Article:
The state of Michigan and six U.S. cities, including San Francisco and Washington, have laws protecting against weight discrimination. The U.K. government has also made considerable strides with its Body Confidence Campaign, politician demands for compulsory body image and media literacy education in schools, and London Mayor Sadiq Khan’s recent ban on body-shaming advertisements on public transit.
I would like to see similar steps toward change in Canada. In addition to co-founding the annual Body Confidence Canada Awards, which celebrates champions of body diversity across the spectrum, I am advocating to have size recognized and included in the Ontario Human Rights Code as a protected ground against discrimination, similar to race, gender identity, gender expression and sexual orientation. With this change we can begin to close the wage gap between fat and non-fat people. An employee or student requiring accommodations such as armless chairs will no longer fear backlash. We will be able to hold individuals, companies and health care providers accountable for weight-based discrimination, exclusionary practices and subpar customer service.
I am not alone in my efforts to say goodbye to weight-based discrimination in this country. As a movement, fat activists have been working for over six decades to humanize fat people’s lives, place a face on our many stories and raise awareness about the effects of size discrimination, such as depression, anxiety disorders, PTSD and suicide and suicidal thoughts due to harassment and bullying, especially among children.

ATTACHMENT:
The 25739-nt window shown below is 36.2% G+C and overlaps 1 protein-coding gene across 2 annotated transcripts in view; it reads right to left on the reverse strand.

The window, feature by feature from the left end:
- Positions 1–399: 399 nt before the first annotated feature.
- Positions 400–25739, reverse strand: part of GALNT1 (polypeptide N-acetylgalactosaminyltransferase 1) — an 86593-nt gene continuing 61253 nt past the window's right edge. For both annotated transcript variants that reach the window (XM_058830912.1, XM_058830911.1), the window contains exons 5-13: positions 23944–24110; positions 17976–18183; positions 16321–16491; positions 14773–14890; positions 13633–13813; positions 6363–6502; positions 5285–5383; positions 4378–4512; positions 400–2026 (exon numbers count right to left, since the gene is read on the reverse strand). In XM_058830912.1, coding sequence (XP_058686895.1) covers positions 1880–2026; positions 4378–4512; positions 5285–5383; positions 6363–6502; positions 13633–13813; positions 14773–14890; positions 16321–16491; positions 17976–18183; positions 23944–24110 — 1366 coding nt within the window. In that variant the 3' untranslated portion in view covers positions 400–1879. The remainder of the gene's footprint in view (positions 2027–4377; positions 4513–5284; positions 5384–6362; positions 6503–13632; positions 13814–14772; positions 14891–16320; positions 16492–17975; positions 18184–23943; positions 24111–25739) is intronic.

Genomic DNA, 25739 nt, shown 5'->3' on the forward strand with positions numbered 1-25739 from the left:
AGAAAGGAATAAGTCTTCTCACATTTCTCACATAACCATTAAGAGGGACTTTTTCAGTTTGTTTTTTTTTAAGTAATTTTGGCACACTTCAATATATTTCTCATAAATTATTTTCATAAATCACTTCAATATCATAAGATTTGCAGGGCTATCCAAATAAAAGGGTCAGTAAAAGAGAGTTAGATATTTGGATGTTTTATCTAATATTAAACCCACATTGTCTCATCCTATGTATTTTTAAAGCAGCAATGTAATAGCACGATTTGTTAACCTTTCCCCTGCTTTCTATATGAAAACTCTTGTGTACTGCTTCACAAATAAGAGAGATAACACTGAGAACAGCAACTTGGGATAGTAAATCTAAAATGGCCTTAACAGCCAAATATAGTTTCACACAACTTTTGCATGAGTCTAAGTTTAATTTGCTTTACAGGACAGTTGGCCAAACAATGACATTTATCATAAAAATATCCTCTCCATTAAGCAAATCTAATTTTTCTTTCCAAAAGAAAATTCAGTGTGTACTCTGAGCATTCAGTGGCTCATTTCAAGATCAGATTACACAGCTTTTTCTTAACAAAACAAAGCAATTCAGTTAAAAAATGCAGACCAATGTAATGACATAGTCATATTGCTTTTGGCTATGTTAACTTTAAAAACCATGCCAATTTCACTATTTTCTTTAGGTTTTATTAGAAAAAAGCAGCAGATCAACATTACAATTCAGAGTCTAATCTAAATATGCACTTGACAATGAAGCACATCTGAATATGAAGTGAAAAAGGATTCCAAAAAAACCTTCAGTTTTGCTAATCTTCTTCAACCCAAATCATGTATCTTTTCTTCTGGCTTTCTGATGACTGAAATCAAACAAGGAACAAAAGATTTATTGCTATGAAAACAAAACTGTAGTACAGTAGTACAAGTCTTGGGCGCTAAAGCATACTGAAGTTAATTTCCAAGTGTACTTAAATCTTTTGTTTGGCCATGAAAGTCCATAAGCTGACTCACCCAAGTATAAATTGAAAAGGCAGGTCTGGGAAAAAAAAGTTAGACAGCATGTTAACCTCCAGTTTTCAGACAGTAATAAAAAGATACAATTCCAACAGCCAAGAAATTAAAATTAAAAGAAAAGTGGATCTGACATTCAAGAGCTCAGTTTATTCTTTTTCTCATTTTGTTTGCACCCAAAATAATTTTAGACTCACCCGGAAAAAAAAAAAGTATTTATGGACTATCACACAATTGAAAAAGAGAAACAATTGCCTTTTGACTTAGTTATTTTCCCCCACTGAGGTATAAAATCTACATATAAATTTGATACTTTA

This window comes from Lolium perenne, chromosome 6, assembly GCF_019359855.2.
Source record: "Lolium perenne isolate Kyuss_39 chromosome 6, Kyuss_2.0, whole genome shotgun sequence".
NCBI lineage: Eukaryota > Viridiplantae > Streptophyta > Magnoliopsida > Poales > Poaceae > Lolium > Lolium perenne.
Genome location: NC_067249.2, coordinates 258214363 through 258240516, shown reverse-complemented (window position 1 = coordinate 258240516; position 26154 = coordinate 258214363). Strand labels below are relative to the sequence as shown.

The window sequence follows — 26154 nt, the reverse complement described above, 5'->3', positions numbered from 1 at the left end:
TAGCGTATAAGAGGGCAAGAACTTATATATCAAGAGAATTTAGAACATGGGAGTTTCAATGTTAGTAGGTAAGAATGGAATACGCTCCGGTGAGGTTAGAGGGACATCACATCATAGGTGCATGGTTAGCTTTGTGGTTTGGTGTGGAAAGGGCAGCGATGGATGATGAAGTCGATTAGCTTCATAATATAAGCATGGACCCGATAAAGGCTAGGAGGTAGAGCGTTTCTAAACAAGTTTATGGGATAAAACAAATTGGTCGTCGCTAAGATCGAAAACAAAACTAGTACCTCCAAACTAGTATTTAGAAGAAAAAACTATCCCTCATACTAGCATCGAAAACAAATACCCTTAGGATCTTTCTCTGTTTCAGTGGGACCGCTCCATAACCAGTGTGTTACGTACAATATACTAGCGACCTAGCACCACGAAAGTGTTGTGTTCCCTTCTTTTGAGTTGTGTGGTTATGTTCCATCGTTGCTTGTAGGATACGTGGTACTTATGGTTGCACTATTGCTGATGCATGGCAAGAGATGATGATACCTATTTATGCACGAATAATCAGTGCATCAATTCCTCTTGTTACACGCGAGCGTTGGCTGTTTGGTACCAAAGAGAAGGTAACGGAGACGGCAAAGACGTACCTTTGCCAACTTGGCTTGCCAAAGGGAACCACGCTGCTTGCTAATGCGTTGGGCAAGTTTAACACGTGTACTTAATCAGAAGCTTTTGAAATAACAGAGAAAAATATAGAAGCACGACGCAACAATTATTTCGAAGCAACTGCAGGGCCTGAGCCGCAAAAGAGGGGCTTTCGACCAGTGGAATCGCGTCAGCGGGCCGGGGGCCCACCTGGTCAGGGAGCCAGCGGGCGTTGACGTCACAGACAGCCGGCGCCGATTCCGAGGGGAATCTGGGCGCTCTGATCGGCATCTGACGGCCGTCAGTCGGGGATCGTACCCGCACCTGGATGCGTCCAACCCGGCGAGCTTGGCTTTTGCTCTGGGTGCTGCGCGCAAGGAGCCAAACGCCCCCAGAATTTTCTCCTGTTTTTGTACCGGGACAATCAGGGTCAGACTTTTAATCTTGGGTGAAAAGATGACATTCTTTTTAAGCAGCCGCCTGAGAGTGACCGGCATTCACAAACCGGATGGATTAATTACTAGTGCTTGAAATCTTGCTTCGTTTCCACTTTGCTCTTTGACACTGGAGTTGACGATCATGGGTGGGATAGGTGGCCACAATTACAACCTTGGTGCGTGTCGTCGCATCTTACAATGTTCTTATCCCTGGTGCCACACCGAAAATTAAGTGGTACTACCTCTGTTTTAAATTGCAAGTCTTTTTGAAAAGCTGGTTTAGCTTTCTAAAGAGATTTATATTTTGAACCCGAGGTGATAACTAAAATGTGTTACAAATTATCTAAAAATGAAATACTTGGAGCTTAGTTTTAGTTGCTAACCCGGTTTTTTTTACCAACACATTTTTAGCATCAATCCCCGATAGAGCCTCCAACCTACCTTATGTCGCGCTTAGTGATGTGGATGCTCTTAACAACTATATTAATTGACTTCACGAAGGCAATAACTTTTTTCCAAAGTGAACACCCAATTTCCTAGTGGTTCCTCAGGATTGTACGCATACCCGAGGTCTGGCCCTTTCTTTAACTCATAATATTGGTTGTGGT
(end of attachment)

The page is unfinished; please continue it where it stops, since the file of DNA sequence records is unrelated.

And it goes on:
For example, body positivity project It Gets Fatter demonstrates fat phobia’s multi-layered impact on those of us already experiencing and struggling against other oppressions, such as racism, sexism, homophobia, transphobia, classism and ableism. Toronto-based initiatives such as M.Bodiment, Refashioning Masculinity and Deliciously Disabled work to challenge stereotypes about body image, masculinity and disability with public talks, educational campaigns, podcasts, consulting services and more.
Advocating for fat liberation has also meant shattering myths about weight loss and health, and endorsing the Health at Every Size (HAES) model as an alternative to unhealthy weight bias in health care and fitness. Body positivity advocates have been busy celebrating our lives and our bodies too, by creating spaces for acceptance, body confidence, and self-determination through community events, fashion blogging and presence in academia.
Living in a society where women and girls are consistently judged for their physical assets, it is no surprise that anti-fat weight- and body-based harassment is more often than not reported as affecting women and girls. Whether “too fat” or “too skinny,” our bodies are perpetually up for debate. However, we are not alone. Men and boys’ body issues and experiences of weight discrimination have often gone unnoticed because of the ironic trap that sexism also creates for men: a society where men and boys aren’t allowed to show emotions or openly discuss their equally complex relationships with their bodies.
Fat phobia affects us all, regardless of our size, whether you are the fat person discriminated against or the person living in fear of becoming the fat person discriminated against. It prevents us from living freer lives. When we move beyond the individual and begin to understand fat phobia as a social issue — systemically sanctioned behaviour that robs many fat people of dignified, safe and equitable treatment — we are able to see it as it rightfully is: as a human rights issue in need of protection.